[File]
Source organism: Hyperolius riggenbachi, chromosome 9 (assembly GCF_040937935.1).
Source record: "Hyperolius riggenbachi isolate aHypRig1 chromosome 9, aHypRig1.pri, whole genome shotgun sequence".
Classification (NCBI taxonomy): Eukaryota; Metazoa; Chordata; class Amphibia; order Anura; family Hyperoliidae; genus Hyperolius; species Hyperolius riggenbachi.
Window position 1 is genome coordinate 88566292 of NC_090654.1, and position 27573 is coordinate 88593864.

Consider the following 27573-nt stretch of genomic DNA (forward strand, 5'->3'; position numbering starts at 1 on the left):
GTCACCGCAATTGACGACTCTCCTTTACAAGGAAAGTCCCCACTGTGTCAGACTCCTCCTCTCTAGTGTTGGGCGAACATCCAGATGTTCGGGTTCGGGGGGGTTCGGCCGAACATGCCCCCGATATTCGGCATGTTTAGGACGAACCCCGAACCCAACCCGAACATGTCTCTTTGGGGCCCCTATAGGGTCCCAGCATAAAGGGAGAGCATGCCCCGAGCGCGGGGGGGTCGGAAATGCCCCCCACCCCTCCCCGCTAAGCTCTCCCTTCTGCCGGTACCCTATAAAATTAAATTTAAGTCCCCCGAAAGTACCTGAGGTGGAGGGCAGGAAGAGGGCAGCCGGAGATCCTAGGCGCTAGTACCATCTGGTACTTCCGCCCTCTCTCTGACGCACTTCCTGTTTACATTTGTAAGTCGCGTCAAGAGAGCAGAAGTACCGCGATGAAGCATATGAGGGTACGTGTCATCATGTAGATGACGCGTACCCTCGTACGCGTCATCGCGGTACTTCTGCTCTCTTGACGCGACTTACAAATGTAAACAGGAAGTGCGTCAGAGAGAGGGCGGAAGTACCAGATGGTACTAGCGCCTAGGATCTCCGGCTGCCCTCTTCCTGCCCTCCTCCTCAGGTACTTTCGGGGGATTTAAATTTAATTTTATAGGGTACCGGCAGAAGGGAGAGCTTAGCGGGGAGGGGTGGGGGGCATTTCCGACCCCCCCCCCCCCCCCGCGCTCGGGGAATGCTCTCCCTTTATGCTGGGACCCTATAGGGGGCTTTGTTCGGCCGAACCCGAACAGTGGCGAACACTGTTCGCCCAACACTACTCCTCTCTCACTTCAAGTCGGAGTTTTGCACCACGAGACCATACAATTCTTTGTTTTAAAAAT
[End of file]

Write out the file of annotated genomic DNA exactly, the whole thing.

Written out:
Source organism: Hyperolius riggenbachi, chromosome 9 (assembly GCF_040937935.1).
Source record: "Hyperolius riggenbachi isolate aHypRig1 chromosome 9, aHypRig1.pri, whole genome shotgun sequence".
Classification (NCBI taxonomy): Eukaryota; Metazoa; Chordata; class Amphibia; order Anura; family Hyperoliidae; genus Hyperolius; species Hyperolius riggenbachi.
Window position 1 is genome coordinate 88566292 of NC_090654.1, and position 27573 is coordinate 88593864.

Consider the following 27573-nt stretch of genomic DNA (forward strand, 5'->3'; position numbering starts at 1 on the left):
GTCACCGCAATTGACGACTCTCCTTTACAAGGAAAGTCCCCACTGTGTCAGACTCCTCCTCTCTAGTGTTGGGCGAACATCCAGATGTTCGGGTTCGGGGGGGTTCGGCCGAACATGCCCCCGATATTCGGCATGTTTAGGACGAACCCCGAACCCAACCCGAACATGTCTCTTTGGGGCCCCTATAGGGTCCCAGCATAAAGGGAGAGCATGCCCCGAGCGCGGGGGGGTCGGAAATGCCCCCCACCCCTCCCCGCTAAGCTCTCCCTTCTGCCGGTACCCTATAAAATTAAATTTAAGTCCCCCGAAAGTACCTGAGGTGGAGGGCAGGAAGAGGGCAGCCGGAGATCCTAGGCGCTAGTACCATCTGGTACTTCCGCCCTCTCTCTGACGCACTTCCTGTTTACATTTGTAAGTCGCGTCAAGAGAGCAGAAGTACCGCGATGAAGCATATGAGGGTACGTGTCATCATGTAGATGACGCGTACCCTCGTACGCGTCATCGCGGTACTTCTGCTCTCTTGACGCGACTTACAAATGTAAACAGGAAGTGCGTCAGAGAGAGGGCGGAAGTACCAGATGGTACTAGCGCCTAGGATCTCCGGCTGCCCTCTTCCTGCCCTCCTCCTCAGGTACTTTCGGGGGATTTAAATTTAATTTTATAGGGTACCGGCAGAAGGGAGAGCTTAGCGGGGAGGGGTGGGGGGCATTTCCGACCCCCCCCCCCCCCCCGCGCTCGGGGAATGCTCTCCCTTTATGCTGGGACCCTATAGGGGGCTTTGTTCGGCCGAACCCGAACAGTGGCGAACACTGTTCGCCCAACACTACTCCTCTCTCACTTCAAGTCGGAGTTTTGCACCACGAGACCATACAATTCTTTGTTTTAAAAAT